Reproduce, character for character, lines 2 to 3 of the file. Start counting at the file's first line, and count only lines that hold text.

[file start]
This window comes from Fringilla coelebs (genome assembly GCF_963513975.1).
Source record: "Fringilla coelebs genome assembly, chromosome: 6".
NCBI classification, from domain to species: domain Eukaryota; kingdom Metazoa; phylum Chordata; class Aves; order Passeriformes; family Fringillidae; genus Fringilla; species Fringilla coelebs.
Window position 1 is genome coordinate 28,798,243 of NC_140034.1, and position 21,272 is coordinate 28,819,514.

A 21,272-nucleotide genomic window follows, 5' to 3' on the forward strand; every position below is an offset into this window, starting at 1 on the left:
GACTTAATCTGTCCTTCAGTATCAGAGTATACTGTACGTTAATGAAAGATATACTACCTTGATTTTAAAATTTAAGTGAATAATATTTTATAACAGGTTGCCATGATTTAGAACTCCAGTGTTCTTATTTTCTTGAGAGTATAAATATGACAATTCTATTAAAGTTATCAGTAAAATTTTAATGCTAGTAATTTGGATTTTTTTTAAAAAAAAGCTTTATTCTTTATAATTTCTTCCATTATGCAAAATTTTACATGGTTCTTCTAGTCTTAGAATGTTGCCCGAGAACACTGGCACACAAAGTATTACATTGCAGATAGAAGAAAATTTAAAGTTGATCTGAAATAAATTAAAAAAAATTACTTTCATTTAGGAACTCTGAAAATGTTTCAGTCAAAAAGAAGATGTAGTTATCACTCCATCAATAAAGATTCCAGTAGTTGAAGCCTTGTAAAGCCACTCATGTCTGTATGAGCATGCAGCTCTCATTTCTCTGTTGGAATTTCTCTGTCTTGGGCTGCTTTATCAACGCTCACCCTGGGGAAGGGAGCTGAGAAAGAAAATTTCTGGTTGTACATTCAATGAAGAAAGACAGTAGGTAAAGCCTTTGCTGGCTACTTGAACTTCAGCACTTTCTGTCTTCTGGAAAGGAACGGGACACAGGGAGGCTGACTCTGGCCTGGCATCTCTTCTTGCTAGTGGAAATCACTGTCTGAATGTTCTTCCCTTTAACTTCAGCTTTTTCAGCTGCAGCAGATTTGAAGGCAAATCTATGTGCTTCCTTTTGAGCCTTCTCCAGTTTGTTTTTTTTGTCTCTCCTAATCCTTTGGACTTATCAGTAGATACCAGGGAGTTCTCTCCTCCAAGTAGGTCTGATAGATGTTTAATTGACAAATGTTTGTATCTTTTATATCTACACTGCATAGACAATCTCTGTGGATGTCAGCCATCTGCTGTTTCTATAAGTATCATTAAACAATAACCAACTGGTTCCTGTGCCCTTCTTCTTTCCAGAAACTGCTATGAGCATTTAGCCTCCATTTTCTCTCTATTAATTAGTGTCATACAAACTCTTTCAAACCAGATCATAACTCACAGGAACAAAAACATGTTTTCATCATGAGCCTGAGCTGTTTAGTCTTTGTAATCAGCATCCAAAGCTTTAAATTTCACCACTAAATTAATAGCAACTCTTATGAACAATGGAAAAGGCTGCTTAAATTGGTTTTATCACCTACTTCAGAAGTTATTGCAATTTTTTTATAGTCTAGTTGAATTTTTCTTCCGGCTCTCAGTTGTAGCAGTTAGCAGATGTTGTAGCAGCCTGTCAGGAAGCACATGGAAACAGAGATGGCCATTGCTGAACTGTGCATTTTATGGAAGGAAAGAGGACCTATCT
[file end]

Source record: "Fringilla coelebs genome assembly, chromosome: 6".
NCBI classification, from domain to species: domain Eukaryota; kingdom Metazoa; phylum Chordata; class Aves; order Passeriformes; family Fringillidae; genus Fringilla; species Fringilla coelebs.